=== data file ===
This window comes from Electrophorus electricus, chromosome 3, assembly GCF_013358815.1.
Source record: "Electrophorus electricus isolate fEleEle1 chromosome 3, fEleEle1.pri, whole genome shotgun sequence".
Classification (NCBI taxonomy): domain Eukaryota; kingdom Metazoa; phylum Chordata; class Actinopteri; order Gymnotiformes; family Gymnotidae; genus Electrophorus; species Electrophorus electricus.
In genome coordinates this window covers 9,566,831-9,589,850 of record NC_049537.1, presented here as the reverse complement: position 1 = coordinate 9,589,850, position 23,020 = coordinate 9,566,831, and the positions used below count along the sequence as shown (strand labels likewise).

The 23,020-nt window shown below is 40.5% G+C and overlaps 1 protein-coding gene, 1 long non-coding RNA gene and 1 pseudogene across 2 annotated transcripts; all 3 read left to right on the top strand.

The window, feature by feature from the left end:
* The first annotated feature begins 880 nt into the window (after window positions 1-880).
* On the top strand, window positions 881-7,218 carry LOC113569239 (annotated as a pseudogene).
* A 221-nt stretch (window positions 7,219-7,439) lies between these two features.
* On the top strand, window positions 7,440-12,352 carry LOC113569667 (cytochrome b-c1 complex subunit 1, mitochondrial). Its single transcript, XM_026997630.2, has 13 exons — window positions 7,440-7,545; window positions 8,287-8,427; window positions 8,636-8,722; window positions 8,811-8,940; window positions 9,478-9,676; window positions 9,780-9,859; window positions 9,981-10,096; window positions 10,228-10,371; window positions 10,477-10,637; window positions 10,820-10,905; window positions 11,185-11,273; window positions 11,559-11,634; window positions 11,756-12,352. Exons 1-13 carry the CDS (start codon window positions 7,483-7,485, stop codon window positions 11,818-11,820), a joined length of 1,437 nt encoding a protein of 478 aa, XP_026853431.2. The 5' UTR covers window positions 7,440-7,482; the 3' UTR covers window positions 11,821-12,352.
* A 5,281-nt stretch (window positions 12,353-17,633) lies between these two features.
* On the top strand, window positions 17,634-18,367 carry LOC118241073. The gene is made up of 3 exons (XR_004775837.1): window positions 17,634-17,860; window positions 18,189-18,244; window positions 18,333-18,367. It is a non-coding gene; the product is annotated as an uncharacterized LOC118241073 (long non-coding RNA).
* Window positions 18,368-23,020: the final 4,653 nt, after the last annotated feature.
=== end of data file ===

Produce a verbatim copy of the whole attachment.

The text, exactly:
This window comes from Electrophorus electricus, chromosome 3, assembly GCF_013358815.1.
Source record: "Electrophorus electricus isolate fEleEle1 chromosome 3, fEleEle1.pri, whole genome shotgun sequence".
Classification (NCBI taxonomy): domain Eukaryota; kingdom Metazoa; phylum Chordata; class Actinopteri; order Gymnotiformes; family Gymnotidae; genus Electrophorus; species Electrophorus electricus.
In genome coordinates this window covers 9,566,831-9,589,850 of record NC_049537.1, presented here as the reverse complement: position 1 = coordinate 9,589,850, position 23,020 = coordinate 9,566,831, and the positions used below count along the sequence as shown (strand labels likewise).

The 23,020-nt window shown below is 40.5% G+C and overlaps 1 protein-coding gene, 1 long non-coding RNA gene and 1 pseudogene across 2 annotated transcripts; all 3 read left to right on the top strand.

The window, feature by feature from the left end:
* The first annotated feature begins 880 nt into the window (after window positions 1-880).
* On the top strand, window positions 881-7,218 carry LOC113569239 (annotated as a pseudogene).
* A 221-nt stretch (window positions 7,219-7,439) lies between these two features.
* On the top strand, window positions 7,440-12,352 carry LOC113569667 (cytochrome b-c1 complex subunit 1, mitochondrial). Its single transcript, XM_026997630.2, has 13 exons — window positions 7,440-7,545; window positions 8,287-8,427; window positions 8,636-8,722; window positions 8,811-8,940; window positions 9,478-9,676; window positions 9,780-9,859; window positions 9,981-10,096; window positions 10,228-10,371; window positions 10,477-10,637; window positions 10,820-10,905; window positions 11,185-11,273; window positions 11,559-11,634; window positions 11,756-12,352. Exons 1-13 carry the CDS (start codon window positions 7,483-7,485, stop codon window positions 11,818-11,820), a joined length of 1,437 nt encoding a protein of 478 aa, XP_026853431.2. The 5' UTR covers window positions 7,440-7,482; the 3' UTR covers window positions 11,821-12,352.
* A 5,281-nt stretch (window positions 12,353-17,633) lies between these two features.
* On the top strand, window positions 17,634-18,367 carry LOC118241073. The gene is made up of 3 exons (XR_004775837.1): window positions 17,634-17,860; window positions 18,189-18,244; window positions 18,333-18,367. It is a non-coding gene; the product is annotated as an uncharacterized LOC118241073 (long non-coding RNA).
* Window positions 18,368-23,020: the final 4,653 nt, after the last annotated feature.